High instability of a nematicidal Cry toxin plasmid in Bacillus thuringiensis

Anna E. Sheppard, Rania Nakad, Manja Saebelfeld, Anna Cäcilia Masche, Katja Dierking, Hinrich Schulenburg

Research output: Contribution to journalJournal articleResearchpeer-review


In bacterial pathogens, virulence factors are often carried on plasmids and other mobile genetic elements, and as such, plasmid evolution is central in understanding pathogenicity. Bacillus thuringiensis is an invertebrate pathogen that uses plasmid-encoded crystal (Cry) toxins to establish infections inside the host. Our study aimed to quantify stability of two Cry toxin-encoding plasmids, BTI_23p and BTI_16p, under standard laboratory culturing conditions. These two plasmids are part of the genome of the B. thuringiensis strain MYBT18679, which is of particular interest because of its high pathogenicity towards nematodes. One of the plasmids, BTI_23p, was found to be highly unstable, with substantial loss occurring within a single growth cycle. Nevertheless, longer term experimental evolution in the absence of a host revealed maintenance of the plasmid at low levels in the bacterial populations. BTI_23p encodes two nematicidal Cry toxins, Cry21Aa2 and Cry14Aa1. Consistent with previous findings, loss of the plasmid abolished pathogenicity towards the nematode Caenorhabditis elegans, which could be rescued by addition of Cry21Aa2-expressing Escherichia coli. These results implicate BTI_23p as a plasmid that is required for successful infection, yet unstable when present at high frequency in the population, consistent with the role of Cry toxins as public goods.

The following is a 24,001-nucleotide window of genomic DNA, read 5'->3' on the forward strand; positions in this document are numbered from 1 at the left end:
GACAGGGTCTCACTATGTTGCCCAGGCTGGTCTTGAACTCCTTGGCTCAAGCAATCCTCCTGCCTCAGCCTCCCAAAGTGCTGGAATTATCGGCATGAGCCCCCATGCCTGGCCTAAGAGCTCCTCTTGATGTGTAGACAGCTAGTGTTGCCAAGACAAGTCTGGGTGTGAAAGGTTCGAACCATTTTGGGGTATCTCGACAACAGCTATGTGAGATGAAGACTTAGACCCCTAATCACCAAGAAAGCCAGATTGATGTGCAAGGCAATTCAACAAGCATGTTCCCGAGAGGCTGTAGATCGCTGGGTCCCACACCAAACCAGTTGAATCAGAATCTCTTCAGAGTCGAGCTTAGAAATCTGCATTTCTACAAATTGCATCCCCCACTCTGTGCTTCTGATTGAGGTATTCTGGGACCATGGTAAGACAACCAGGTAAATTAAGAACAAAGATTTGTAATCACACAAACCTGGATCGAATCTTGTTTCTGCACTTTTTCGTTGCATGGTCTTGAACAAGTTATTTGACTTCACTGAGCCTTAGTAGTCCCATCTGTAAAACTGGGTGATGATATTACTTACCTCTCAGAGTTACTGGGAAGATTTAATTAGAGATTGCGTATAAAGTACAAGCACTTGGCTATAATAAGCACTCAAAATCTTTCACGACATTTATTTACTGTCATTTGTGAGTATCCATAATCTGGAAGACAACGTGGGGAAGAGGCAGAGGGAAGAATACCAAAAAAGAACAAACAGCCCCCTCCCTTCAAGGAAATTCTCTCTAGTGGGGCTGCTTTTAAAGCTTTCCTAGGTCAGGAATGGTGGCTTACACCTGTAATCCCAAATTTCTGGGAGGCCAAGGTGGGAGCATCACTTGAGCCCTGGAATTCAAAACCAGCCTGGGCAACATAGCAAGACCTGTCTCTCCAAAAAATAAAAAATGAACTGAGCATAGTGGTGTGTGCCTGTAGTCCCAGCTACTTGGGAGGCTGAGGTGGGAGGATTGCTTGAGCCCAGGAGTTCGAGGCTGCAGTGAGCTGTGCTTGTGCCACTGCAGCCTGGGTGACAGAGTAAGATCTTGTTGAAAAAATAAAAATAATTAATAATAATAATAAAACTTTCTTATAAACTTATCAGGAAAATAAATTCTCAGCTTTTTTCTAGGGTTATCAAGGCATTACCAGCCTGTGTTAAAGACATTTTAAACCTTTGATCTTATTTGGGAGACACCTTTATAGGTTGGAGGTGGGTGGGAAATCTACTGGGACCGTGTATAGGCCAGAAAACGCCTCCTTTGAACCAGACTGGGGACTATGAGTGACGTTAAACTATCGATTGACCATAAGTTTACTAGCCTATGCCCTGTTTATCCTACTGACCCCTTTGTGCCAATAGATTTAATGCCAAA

Original languageEnglish
JournalJournal of Invertebrate Pathology
Pages (from-to)34-40
Number of pages7
Publication statusPublished - 2016
Externally publishedYes


  • Bacillus thuringiensis
  • Crystal toxin
  • Pathogenicity
  • Plasmid instability
  • Experimental evolution
  • Caenorhabditis elegans


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